American Journal of Biblical Theology, www.biblicaltheology.com
Matthew 5:14. Ye are the light of the world. A city that is set on an hill cannot be hid. 15Neither do men light a candle, and put it under a bushel, but on a candlestick; and it giveth light unto all that are in the house. 16Let your light so shine before men, that they may see your good works, and glorify your Father which is in heaven.
Matthew 5:14-16 is, for many Christians, a very familiar passage of scripture. It brings to mind an image of a candlestick or lamp that, rather than being placed under a bushel, is placed on the lamp stand so that light shines throughout the room. We see from this passage, and from the previous verses that Jesus teaches us to be salt and light so that people will glorify God when they are seen. However, we may often miss that little phrase, ďA city on a hill cannot be hidden.Ē What does a city have to do with this passage? How does that relate to the metaphor of light used here? An understanding of what it is to be ďthe light of the worldĒ can be truly humbling, and give us reason to look into our own lives and perform a ďreality checkĒ that exposes the nature of our faith and our willingness to be obedient to Christ.
We find the metaphor of light used throughout scripture, with its first reference in Genesis 1:3 and its last in Revelation 22:5. Letís go back to the reference in Genesis:
Genesis 1:1-4. In the beginning God created the heaven and the earth. 2And the earth was without form, and void; and darkness was upon the face of the deep. And the Spirit of God moved upon the face of the waters. 3And God said, Let there be light: and there was light. 4And God saw the light, that it was good: and God divided the light from the darkness,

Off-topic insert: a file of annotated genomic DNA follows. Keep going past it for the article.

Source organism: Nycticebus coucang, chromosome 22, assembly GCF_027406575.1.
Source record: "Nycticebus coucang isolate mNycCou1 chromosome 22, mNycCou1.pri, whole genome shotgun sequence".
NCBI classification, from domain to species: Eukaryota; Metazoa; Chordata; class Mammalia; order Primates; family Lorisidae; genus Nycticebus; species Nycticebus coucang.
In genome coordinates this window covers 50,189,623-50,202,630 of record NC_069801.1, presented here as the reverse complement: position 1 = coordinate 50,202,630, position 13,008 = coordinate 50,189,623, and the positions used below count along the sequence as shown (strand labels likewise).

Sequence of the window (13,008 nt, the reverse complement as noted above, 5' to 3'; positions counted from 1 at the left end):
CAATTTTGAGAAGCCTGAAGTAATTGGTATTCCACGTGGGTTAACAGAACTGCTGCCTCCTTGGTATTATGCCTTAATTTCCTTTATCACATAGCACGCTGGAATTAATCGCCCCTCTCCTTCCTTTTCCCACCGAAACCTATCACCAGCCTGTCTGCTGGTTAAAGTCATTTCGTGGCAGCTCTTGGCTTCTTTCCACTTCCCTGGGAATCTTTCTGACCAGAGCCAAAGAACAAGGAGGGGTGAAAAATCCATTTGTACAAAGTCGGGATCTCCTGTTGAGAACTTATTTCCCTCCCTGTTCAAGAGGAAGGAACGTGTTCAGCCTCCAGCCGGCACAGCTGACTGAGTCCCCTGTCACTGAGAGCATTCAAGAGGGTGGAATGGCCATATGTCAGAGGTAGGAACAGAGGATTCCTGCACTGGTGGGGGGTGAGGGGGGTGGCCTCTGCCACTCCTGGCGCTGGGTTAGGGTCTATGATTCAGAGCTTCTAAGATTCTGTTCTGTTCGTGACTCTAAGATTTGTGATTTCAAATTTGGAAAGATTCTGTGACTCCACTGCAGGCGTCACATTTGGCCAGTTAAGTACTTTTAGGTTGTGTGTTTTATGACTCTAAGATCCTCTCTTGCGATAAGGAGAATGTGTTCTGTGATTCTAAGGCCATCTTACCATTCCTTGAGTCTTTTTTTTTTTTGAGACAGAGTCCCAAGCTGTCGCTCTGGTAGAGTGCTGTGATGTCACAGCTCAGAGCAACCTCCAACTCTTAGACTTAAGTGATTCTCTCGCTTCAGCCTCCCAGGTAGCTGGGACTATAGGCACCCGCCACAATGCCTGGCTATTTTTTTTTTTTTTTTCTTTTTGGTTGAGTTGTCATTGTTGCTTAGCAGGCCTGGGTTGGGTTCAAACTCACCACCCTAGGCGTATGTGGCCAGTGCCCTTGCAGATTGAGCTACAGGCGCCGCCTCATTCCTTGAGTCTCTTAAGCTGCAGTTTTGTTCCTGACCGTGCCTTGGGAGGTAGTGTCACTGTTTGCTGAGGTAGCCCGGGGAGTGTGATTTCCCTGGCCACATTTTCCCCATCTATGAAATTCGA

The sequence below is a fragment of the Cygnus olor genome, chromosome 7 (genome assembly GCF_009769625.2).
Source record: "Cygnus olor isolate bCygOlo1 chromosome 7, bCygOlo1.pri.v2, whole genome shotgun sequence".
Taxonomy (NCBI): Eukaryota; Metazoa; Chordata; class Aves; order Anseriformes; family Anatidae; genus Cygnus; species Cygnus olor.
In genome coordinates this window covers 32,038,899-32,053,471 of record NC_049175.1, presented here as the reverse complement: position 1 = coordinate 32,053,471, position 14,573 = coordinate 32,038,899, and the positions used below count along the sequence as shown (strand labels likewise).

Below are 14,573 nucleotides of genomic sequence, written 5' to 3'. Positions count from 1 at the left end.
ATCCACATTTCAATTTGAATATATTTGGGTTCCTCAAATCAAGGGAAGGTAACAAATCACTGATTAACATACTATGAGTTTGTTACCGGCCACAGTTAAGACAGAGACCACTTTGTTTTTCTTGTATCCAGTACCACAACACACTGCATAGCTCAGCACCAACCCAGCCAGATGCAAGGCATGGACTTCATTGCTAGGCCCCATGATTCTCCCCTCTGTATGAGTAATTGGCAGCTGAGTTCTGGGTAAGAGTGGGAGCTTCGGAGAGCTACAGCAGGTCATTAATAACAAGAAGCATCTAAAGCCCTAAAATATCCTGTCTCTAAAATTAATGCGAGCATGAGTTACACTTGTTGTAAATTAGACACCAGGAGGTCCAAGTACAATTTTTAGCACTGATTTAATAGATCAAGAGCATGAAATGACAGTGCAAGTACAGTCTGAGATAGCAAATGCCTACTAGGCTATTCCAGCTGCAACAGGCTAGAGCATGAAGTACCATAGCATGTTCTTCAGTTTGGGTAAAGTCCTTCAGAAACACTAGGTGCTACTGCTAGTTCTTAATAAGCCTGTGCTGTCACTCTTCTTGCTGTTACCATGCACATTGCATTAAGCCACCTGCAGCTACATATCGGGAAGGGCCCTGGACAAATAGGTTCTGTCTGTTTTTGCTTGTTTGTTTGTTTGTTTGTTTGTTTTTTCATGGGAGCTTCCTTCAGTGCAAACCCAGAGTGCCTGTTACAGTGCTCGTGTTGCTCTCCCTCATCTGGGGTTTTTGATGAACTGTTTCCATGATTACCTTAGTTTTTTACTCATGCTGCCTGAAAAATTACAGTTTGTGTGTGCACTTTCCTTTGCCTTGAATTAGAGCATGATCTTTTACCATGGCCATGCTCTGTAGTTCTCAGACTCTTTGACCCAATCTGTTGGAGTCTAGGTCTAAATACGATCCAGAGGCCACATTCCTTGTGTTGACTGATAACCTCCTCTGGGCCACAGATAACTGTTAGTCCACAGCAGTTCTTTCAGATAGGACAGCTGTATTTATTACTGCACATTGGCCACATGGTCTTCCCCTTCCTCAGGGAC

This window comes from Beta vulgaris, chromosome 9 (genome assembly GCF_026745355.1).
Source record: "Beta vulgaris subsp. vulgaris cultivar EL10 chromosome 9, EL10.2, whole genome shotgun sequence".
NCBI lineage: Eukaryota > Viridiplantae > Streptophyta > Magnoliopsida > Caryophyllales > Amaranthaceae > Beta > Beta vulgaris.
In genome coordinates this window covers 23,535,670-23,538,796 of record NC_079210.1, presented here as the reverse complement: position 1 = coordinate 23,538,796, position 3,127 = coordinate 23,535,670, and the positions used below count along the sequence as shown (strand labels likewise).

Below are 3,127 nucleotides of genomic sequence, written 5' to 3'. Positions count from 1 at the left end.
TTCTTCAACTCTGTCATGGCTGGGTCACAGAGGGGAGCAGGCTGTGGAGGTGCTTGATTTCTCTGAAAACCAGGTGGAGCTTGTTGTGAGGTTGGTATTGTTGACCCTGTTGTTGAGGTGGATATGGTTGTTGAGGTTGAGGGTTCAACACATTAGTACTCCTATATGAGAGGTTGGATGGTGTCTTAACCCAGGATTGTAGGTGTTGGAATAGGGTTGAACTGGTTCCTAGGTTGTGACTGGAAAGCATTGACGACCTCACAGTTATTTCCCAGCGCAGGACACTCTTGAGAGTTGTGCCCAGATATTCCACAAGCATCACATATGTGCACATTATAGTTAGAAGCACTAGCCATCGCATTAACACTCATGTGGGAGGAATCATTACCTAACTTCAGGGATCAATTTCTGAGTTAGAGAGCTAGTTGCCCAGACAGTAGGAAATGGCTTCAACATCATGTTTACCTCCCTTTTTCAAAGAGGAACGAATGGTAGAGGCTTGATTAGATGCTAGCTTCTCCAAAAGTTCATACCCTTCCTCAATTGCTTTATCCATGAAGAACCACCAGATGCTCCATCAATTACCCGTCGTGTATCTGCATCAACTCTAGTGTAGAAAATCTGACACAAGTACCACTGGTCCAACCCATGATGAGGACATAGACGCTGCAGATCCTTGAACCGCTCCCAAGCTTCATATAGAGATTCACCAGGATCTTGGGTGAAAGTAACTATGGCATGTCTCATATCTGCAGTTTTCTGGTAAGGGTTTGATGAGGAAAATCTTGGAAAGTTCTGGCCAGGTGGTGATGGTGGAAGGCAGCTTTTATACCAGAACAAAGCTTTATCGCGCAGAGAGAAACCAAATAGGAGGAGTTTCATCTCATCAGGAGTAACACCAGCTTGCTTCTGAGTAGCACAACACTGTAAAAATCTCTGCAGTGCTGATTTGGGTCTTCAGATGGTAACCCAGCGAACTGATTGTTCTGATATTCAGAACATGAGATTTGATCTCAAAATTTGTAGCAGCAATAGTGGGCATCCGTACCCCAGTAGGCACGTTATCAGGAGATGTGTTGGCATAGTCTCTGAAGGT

When we look at light, as God created it and as recorded in the book of Genesis, what function does it serve? Without light, the earth was without form and void. That is, there was no life. If the sun were to exhaust all of its fuel and burn out, what would become of the earth? Everything would die as it becomes incredibly cold and dark. Weather would cease. There would be no rain, no wind. The rivers would drain to the lakes and oceans where all would fall into a deep and permanent freeze.
This scenario gives us a little glimpse into the power of light to sustain life. With light, there is life. With darkness, there is death. Just as light provides the resource for physical life, God provides the means for both physical and spiritual life. Just as it is hard to imagine an earth without light, it is equally hard to imagine a world without the influence of God. Separated from God, there would be no limit to the wickedness of man, and apart from the blessings of God, this world would be unbearable. Most likely, man would have long ago annihilated himself as a species without the influence of God.